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“Dodo-Goldilocks” trench dug by the Phoenix Lander.
Credit: NASA/JPL-Caltech/University of Arizona/Texas A&M University

Jun 20, 2008

The Search for Water on Mars Continues

No indications of water vapor are in the soil samples excavated by the Phoenix lander.

On June 11, 2008, NASA conducted the first experiment designed to detect water on Mars. After digging what the researchers from the University of Arizona refer to as a “practice trench” approximately seven centimeters deep, the robot arm onboard Phoenix tipped the sample into the Thermal and Evolved-Gas Analyzer. Although there was a false-start due to clumping of the rock dust, the TEGA was finally able to bake the material at 35º C in an attempt to drive off any volatile compounds, especially water vapor. No water was detected.

After the first evaluation, the soil was heated to 175º C, but to no avail. William Boynton, team leader in charge of the TEGA package, said he was not surprised by the null result because the sample “sat out in the Martian sun for several days” and any water ice most likely sublimed into the thin atmosphere.

Early next week, researchers will command the TEGA to raise its oven temperature to 1000º C so that any water “chemically bound” to the compounds in the soil will be released. Said Boynton: "We expect there's a high probability that we would find minerals with chemically-bound water, which would release their water at higher temperatures." They also hope that the mass spectrometer package will see traces of sulfur dioxide or carbon dioxide in the mix, an indication that water once reacted with the minerals on Mars.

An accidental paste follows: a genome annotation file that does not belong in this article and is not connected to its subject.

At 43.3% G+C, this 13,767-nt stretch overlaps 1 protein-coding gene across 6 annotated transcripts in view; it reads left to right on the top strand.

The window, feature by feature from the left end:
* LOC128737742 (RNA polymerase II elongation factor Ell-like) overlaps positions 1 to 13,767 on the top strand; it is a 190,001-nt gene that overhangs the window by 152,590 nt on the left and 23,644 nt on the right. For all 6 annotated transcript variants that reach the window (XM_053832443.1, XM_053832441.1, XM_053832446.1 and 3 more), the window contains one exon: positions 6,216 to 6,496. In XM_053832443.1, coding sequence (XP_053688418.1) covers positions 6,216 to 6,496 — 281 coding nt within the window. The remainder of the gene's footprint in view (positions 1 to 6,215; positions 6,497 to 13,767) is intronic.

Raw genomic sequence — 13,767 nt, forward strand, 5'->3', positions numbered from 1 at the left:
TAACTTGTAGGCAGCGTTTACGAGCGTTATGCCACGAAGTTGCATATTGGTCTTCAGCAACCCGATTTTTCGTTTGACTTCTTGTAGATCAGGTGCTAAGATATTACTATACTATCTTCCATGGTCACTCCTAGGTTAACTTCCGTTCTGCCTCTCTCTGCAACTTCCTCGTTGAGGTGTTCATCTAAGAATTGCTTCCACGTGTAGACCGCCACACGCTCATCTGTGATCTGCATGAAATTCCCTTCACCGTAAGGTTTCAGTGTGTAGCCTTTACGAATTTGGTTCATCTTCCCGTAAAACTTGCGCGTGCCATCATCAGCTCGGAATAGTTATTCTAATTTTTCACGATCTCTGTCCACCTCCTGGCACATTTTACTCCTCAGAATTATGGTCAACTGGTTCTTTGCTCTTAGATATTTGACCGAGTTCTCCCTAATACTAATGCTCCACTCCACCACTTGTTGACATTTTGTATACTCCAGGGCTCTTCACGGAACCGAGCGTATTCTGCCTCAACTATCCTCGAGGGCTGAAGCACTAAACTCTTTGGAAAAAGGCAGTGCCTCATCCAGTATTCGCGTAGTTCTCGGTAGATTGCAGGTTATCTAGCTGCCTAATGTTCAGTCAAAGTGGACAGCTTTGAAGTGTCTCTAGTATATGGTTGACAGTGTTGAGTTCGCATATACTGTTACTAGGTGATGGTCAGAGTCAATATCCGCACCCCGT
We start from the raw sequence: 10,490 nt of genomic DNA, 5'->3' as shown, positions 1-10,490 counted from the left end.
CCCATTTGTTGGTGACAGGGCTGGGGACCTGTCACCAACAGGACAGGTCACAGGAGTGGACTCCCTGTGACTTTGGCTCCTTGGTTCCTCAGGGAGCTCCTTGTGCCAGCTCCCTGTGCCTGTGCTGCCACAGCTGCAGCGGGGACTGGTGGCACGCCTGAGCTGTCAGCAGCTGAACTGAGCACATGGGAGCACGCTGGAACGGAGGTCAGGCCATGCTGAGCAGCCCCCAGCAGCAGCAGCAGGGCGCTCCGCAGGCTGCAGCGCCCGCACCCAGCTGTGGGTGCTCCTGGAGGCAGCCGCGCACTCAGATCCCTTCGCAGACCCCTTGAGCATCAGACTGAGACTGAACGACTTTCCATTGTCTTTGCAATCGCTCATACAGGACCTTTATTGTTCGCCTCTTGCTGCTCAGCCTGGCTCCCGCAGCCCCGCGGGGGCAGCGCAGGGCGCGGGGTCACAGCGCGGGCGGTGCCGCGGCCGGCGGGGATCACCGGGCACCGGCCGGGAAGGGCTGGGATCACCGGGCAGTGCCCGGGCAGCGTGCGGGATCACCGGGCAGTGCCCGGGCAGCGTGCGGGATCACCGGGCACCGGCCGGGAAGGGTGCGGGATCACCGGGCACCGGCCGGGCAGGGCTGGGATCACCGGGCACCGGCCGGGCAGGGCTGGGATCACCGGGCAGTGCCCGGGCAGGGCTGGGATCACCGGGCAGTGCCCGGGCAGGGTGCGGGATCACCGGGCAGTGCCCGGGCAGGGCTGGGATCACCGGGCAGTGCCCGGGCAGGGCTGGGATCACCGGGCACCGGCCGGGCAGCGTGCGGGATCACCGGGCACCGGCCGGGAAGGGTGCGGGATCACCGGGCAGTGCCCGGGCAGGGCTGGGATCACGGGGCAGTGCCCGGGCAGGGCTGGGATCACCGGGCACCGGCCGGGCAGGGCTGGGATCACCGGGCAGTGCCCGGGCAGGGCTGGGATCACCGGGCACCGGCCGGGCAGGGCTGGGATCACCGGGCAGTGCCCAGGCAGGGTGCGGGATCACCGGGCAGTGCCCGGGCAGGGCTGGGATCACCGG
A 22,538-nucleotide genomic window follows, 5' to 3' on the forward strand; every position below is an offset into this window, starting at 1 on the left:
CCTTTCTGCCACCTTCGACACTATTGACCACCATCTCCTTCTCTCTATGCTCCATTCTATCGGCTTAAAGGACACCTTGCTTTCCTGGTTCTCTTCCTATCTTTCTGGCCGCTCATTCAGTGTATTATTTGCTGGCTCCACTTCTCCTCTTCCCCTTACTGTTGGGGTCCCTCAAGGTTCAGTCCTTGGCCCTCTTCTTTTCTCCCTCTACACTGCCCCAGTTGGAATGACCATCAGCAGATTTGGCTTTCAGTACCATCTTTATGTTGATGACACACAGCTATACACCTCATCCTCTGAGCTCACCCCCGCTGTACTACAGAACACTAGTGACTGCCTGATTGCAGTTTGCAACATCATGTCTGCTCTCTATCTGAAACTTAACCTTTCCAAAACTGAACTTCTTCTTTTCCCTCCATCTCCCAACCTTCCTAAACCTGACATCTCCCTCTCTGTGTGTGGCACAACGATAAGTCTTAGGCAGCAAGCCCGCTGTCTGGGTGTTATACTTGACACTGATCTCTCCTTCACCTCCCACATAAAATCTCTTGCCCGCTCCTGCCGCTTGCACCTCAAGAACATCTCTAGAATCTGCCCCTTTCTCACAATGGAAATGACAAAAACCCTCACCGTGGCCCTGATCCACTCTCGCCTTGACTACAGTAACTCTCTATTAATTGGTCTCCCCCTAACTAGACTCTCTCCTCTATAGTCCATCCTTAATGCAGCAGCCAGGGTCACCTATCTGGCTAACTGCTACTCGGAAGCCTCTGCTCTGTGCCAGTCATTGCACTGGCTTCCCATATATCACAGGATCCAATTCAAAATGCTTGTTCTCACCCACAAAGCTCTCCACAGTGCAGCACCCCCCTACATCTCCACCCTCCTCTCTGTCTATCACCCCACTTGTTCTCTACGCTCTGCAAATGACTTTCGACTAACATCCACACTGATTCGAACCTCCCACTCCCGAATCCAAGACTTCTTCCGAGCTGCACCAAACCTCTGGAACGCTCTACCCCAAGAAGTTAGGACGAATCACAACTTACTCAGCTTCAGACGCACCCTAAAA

A piece of the white substance in the bottom of the trench was left by the robotic scoop, so NASA will be watching it to see if it changes over time. It might be ice according their hypothesis, so if it shrinks in size it could be due to sublimation. The atmosphere on Mars is so dry and so tenuous that ice will not enter its liquid phase out in the open but instead evaporates into gas.

As previous Thunderbolts Picture of the Day articles have stressed, there is probably no water on Mars so the white chunk is most likely broken from a layer of salt or from other minerals like those discovered at lower latitudes. The forces that dumped the deposits on Mars were global. Phoenix mission analysts are in a “wait and see” mode but we predict that the small wedge of rock will not sublime.

Phoenix will soon begin digging another trench in one of the polygonal shapes that are visible for many kilometers around its landing site. Planetary scientists have suggested that the polygons are similar to what can be found in the Arctic tundra where “frost heave” sorts stones and permanently frozen ground into regular contours. Expansion and contraction of subsurface ice could have done the same thing on Mars, so NASA has preserved the location while they conducted their practice drills in less crucial real estate.